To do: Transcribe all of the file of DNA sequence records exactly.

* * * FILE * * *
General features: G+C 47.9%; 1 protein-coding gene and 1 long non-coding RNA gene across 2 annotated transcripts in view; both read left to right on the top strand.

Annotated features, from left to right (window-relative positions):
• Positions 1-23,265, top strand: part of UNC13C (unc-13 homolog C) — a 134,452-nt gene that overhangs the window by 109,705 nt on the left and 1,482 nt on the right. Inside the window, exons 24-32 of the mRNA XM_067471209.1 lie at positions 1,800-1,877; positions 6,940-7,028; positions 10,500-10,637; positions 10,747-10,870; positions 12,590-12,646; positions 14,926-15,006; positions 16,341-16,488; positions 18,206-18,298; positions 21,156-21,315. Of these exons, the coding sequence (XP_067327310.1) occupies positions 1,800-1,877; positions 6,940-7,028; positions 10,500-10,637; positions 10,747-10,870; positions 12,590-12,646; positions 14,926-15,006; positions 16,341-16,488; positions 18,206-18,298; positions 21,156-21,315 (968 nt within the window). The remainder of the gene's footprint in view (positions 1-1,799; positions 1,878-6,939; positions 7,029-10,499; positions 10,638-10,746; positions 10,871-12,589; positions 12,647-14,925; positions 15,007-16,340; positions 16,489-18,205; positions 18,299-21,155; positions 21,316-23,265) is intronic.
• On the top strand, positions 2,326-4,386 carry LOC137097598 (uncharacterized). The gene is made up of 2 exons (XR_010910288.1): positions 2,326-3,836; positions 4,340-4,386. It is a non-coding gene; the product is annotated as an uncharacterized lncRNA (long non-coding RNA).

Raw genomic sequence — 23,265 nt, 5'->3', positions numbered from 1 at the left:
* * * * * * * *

General features: G+C 47.9%; 1 protein-coding gene and 1 long non-coding RNA gene across 2 annotated transcripts in view; both read left to right on the top strand.

Annotated features, from left to right (window-relative positions):
• Positions 1-23,265, top strand: part of UNC13C (unc-13 homolog C) — a 134,452-nt gene that overhangs the window by 109,705 nt on the left and 1,482 nt on the right. Inside the window, exons 24-32 of the mRNA XM_067471209.1 lie at positions 1,800-1,877; positions 6,940-7,028; positions 10,500-10,637; positions 10,747-10,870; positions 12,590-12,646; positions 14,926-15,006; positions 16,341-16,488; positions 18,206-18,298; positions 21,156-21,315. Of these exons, the coding sequence (XP_067327310.1) occupies positions 1,800-1,877; positions 6,940-7,028; positions 10,500-10,637; positions 10,747-10,870; positions 12,590-12,646; positions 14,926-15,006; positions 16,341-16,488; positions 18,206-18,298; positions 21,156-21,315 (968 nt within the window). The remainder of the gene's footprint in view (positions 1-1,799; positions 1,878-6,939; positions 7,029-10,499; positions 10,638-10,746; positions 10,871-12,589; positions 12,647-14,925; positions 15,007-16,340; positions 16,489-18,205; positions 18,299-21,155; positions 21,316-23,265) is intronic.
• On the top strand, positions 2,326-4,386 carry LOC137097598 (uncharacterized). The gene is made up of 2 exons (XR_010910288.1): positions 2,326-3,836; positions 4,340-4,386. It is a non-coding gene; the product is annotated as an uncharacterized lncRNA (long non-coding RNA).

Raw genomic sequence — 23,265 nt, 5'->3', positions numbered from 1 at the left: